Our first contractor makes the ‘grade’ and gets an “A” while another is looking ahead to the finish line in hope for a ‘checkered’ flag. An attorney who has done the right thing discovers his client has had a last minute ‘change’ of heart. Now what? …
Q: I have a “C-27” (Landscaping) license. I believe I need an “A” (General Engineering) license. We do earthwork that involves much more than average landscaping work. This would be for farms, orchards, and row crops on a variety of agricultural fields.
- Hydraulic design for conveyance pipelines and micro-drip/sprinkler irrigation systems
- Earth grading upon excavation completion
- Electrical work in association with agricultural pumping stations
- Concrete flatwork in association with pumping stations
- Welding and fabrication of steel piping in association with pumping stations
- Sometimes boring of pipelines (normally subcontracted due to permits)
Essentially the complete construction and implementation of each individual irrigation system includes a multitude of trades from design, installation and completion.
A: The CSLB places no limits on the size of an irrigation system that a “C-27” Landscaping contractor can install, however the “C-34” Pipeline classification or the “A” General would likely be required for large scale agricultural irrigation.
Q: We (meaning our corporation) are wanting to add a “C-10” (Electrical) classification to our license. We currently hold the “B” (General Building). Is there any special consideration for the time frame we already submitted for the “B” (General Building)? Or do we need to do a whole different Work Experience page for the different classification? And can we use the same Certifier, or would that raise red flags?
A: Thank you for contacting us. The CSLB will consider the time claimed, however you must show at least four years of full-time work experience doing electrical work (“C-10”) within the last ten years. You can absolutely use the same certifier. The person who signs off on your experience can be anyone who has firsthand knowledge of your work background.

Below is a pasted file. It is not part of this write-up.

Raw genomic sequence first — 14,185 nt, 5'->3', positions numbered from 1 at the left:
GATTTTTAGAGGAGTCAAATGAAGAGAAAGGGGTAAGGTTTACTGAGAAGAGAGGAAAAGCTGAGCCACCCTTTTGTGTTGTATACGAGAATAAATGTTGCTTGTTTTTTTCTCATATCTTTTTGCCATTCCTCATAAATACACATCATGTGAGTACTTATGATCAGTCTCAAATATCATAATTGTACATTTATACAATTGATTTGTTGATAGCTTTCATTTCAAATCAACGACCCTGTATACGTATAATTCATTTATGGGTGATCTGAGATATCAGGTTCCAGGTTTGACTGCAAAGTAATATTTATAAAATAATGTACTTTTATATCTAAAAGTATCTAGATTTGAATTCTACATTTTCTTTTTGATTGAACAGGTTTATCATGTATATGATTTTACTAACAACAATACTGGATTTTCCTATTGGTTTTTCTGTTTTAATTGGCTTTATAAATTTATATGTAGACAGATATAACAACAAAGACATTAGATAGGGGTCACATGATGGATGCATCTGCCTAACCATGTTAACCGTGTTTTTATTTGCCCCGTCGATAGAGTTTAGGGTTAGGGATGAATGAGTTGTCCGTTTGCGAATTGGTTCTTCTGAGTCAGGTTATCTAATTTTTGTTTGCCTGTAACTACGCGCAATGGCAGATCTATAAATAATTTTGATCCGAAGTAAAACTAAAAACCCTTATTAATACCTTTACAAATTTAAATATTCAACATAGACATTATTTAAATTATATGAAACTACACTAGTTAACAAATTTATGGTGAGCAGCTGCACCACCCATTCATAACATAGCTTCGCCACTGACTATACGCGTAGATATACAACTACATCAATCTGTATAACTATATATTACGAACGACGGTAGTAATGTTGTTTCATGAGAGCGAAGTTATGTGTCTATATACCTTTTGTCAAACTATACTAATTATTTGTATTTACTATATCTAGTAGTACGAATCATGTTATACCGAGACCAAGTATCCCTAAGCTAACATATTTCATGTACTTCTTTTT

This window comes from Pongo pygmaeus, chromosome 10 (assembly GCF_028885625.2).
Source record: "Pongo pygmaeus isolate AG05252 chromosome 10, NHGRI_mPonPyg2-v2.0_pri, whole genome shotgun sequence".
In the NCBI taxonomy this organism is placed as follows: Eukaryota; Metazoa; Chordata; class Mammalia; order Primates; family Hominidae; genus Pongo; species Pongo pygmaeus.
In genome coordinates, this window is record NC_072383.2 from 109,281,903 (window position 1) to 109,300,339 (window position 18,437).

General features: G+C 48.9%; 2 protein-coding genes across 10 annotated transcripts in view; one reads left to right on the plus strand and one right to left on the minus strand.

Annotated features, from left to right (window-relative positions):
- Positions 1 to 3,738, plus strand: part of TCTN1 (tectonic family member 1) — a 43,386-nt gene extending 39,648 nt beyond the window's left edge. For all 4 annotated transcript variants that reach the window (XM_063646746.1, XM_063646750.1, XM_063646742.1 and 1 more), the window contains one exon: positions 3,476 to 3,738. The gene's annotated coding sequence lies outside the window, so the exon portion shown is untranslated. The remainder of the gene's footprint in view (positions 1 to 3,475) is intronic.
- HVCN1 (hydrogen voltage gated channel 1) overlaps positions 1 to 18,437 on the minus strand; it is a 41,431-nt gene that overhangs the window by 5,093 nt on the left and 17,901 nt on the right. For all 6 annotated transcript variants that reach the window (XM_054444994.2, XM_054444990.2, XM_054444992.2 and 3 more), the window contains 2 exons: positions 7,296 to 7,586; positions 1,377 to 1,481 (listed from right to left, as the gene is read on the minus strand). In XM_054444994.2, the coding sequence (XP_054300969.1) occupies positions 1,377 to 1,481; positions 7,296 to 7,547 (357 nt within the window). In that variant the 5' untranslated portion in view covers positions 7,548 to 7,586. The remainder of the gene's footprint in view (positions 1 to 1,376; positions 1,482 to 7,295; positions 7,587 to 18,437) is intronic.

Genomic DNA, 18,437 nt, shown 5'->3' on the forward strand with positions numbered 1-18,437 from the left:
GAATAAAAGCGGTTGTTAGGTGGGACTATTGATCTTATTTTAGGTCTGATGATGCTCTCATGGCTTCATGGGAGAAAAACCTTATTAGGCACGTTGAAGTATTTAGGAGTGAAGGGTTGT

Q: I am an attorney and my client currently is a corporate license that we are closing down in order for them to do business in California under their Limited Liability Company (LLC). When we submitted the application for the new LLC, there was a form to fill out about whether we wanted a new license number issued or if we wanted our current license number transferred. We checked the box stating that we wanted a new license number issued. My client received the fingerprinting paperwork and now informed me that they now want to keep the same license number. Is it too late to make the request?
A: Being that fingerprinting paperwork has already been sent out, that tells me the application has been “posted”. Posted means they have the basic requirements to process the application. Usually once an application has been posted you can no longer make changes to it because all the original information has been entered in their system. However, the request for license number re-issuance isn’t processed until they actually issue the license, so they will likely accept your amended request for re-issuance.